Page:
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A Spa day for the soul

A Spa day for the soul

I met Melina during Sacred Circle in 2009 at Washington National Cathedral where I gave 2 days Sufi Art Retreat.(program in the flyer below)

She wanted to have another retreat later during the summer and joined me in Westhampton. Here are some extract from her article written after .

Salima

 

I Go to Goddess Boot Camp A spa day for my soul. -Melina Gerosa Bellows Saturday morning in the Hamptons. I’m not celeb spotting at the farmer’s market, shopping at Tory Burch or Polo, or sucking in my stomach at Asparagus Beach. I’m here, at New York’s playgrounds for the rich and famous, about to go on a blind date with my inner goddess. My hook up is courtesy of a one-day workshop led by a colorful Moroccan artist named Salima Roui, whom I call the Goddess Whisperer.

Salima created an agenda to connect with the Divine Feminine through the following: meditating to connect with my deepest inner guidance, chanting to heal through vowels and sounds, and visualizing to tap into my mythological world, which feeds my psyche. Then we’ll paint, collage and create to manifest my current emotional, physical, spiritual inner state. It’s like a spa day for the soul.

We’re in a small cottage, cozily outfitted with kilim rugs, throws, exotic music and candles. The atmosphere is like being deep in the Marrakech souk.

The hour goes by in the blink of an eye. I’m reminded of how much I loved art as a little kid. It was the only time, even back then, that I wasn’t thinking about food.

I return to my seat and journal about how I feel and what I’ve discovered. My hand starts writing as if someone else is using it. “Be gentle with yourself…Find a place to be…Make your space, life, beautiful…You have it in you…Look for more recourses.” What I’m channeling, I realize, is a spiritual To Do list from my inner goddess.

After a lunch of olives, salmon and chopped vegetables, we move on to our second session, which will help me make peace with something or someone in my life.

Sitting on the floor, we do a singing meditation using the phrase Ya Salaam, which means peace.

The purpose of this meditation is to feel the presence of the Divine in ourselves, in others, and in nature as seen through the eye of my heart. Looking deeply into our eyes, Salima chants “Allah” 99 times on her prayer beads. (The Allah sound is known for opening the heart chakra.) Meanwhile, I chant along inwardly, concentrating on the feeling of love within my hearts. We stand and go outside and stare at the trees, taking in the aura and light of nature. Silently we return to our art tables to render what has been invoked within us by the chanting.

I use gold paint and fancy pink and green ribbons to create a tick-tack-toe form. I still have time left, and before I can censor myself, I start creating something for my estranged husband. This is odd, to say the least. First of all, this day is all about me. Second of all, I’m totally annoyed with him for the snippy e-mail he sent me that morning. But before I know it, I’m decorating the inside of a box with fabric, paint, feathers and trimmings. It’s beautiful and I decide that I’ll give it to him for his birthday in a couple of weeks. The thought of this makes me happy.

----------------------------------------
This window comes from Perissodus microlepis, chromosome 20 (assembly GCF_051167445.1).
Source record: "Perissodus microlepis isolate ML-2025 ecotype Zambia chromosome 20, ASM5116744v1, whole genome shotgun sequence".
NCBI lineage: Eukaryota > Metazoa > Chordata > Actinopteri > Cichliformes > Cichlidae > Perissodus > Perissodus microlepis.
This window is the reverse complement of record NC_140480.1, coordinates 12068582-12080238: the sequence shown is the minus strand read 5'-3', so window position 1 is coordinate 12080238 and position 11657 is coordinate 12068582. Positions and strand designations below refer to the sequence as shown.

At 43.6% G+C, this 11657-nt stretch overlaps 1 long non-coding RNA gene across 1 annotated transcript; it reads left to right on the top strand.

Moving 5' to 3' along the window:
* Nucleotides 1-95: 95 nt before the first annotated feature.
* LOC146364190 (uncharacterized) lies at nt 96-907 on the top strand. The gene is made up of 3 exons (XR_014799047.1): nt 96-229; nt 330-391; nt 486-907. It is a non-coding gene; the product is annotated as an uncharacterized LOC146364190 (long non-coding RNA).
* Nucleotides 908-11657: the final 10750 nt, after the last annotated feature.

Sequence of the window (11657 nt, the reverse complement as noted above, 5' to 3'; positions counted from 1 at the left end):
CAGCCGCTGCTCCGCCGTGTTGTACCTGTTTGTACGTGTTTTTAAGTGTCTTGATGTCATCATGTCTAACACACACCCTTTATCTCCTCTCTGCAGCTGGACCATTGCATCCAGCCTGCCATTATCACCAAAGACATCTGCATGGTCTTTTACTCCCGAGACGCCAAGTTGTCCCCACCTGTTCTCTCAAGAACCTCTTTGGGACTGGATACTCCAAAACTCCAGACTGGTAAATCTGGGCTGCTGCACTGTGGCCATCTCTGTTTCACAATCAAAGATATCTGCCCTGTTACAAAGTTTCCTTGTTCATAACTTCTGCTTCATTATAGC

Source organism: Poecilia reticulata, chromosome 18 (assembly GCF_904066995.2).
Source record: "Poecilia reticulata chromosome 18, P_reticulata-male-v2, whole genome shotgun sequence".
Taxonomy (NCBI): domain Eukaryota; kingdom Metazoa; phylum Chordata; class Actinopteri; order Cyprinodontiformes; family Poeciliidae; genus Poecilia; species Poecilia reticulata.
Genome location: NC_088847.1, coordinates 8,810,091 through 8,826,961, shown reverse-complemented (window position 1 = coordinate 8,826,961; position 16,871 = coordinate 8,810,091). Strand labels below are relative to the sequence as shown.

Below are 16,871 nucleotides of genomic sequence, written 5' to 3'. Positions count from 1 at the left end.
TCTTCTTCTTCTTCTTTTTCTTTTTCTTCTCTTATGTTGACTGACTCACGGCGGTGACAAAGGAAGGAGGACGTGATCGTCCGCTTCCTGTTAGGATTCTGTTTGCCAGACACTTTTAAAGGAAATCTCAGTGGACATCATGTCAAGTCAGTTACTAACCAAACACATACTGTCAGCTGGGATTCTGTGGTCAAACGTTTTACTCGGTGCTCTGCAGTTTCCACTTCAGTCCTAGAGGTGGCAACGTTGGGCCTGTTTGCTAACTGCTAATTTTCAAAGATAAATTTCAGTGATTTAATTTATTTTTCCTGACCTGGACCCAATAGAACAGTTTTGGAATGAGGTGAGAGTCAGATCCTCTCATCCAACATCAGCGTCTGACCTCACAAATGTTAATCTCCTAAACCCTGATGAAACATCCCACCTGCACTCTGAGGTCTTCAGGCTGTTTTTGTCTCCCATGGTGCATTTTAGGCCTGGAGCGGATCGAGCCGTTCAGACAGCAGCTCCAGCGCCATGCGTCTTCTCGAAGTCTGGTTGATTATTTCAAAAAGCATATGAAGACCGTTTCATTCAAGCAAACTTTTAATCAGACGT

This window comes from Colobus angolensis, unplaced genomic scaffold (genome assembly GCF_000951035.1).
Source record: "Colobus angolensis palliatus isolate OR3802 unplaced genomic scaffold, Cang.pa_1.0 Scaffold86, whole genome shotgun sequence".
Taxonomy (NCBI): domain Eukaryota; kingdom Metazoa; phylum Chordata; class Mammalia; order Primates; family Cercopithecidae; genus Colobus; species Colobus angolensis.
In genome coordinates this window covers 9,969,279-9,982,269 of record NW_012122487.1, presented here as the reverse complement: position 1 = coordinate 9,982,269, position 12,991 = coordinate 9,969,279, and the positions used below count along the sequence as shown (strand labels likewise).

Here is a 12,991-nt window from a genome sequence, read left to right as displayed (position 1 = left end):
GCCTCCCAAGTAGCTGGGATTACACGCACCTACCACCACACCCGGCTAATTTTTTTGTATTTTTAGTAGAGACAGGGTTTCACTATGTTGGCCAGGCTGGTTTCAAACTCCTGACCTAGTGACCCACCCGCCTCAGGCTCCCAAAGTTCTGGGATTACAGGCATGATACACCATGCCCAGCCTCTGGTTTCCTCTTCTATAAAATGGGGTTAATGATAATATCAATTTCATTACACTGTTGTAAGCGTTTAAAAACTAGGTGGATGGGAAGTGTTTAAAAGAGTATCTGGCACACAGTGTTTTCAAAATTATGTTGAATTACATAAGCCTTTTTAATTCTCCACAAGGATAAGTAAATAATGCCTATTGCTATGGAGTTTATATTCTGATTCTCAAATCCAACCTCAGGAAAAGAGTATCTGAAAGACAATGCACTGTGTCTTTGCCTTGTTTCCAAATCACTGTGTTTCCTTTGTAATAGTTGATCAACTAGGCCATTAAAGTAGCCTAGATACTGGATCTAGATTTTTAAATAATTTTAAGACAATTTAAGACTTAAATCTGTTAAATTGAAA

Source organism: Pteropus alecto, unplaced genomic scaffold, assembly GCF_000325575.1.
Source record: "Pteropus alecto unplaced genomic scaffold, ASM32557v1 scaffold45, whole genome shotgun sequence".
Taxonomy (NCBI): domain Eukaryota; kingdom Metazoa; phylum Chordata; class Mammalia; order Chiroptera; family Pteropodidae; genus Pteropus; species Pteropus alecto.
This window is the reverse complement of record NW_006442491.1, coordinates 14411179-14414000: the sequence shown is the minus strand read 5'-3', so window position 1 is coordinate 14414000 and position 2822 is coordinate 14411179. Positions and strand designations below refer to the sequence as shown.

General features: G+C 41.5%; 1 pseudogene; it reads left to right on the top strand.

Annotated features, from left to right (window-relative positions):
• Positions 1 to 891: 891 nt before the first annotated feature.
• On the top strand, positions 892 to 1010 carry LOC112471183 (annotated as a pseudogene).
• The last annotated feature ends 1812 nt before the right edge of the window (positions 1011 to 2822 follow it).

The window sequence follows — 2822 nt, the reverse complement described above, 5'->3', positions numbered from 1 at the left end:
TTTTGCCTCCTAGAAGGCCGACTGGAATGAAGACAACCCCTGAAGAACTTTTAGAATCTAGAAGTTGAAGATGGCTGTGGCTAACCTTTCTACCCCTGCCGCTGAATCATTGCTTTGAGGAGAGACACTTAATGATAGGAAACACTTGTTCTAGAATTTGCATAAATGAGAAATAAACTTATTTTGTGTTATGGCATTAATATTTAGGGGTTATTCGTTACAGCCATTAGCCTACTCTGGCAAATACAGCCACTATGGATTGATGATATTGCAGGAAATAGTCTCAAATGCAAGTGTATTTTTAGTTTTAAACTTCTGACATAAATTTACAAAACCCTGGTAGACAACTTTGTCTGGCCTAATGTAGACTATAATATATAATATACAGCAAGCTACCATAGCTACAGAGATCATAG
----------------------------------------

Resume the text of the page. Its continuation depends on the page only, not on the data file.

When time’s up, Salima reminds me that the purpose of this session was to make peace. The creative spirit sure moved through me on that one. What I did was even more than make peace, I created a gift from the heart. Despite our impending divorce, I find myself still capable of feeling loving and generous toward him. I’ll take this over anger, disappointment and fear any day.

By the time we’re about to start our third session, I’m exhausted ... But it doesn’t seem like an option, so I ready myself for the final work, which is a Sufi exploration called Art Being and Becoming. The purpose of this session, during which we chant for a full hour, is to call in the Divine as we are creating. The chanting keeps the mind in a relaxed mode and prevents it from interfering with the healing process. It also opens up all the chakras starting with the heart one.

Salima plays Zikar music on the CD player, and we chant along, keeping the focus on the Divine and our breath. With our workshop concluded, it’s time to close the space. “You have done a lot of work today,” she tells me. “This week take the time to journal and pay attention to your dreams. You may notice shifts starting to happen.”

The following week, I don’t notice anything dramatic. No best-seller ideas pop into my head, no shocking epiphanies. What I notice is actually quite subtle. I’m very happy to get back to my routine of healthy eating, going to bed early, taking time off of work and spending time with my kids. We get a run of spectacular weather, and I notice that a calm has come over me. I feel more able to be present (a constant challenge), and I have more acceptance than usual for all of the loose ends in my life. Melina Gerosa Bellowshttp://www.bettyconfidential.com/ar/ld/a/melina_gerosa_blogger.html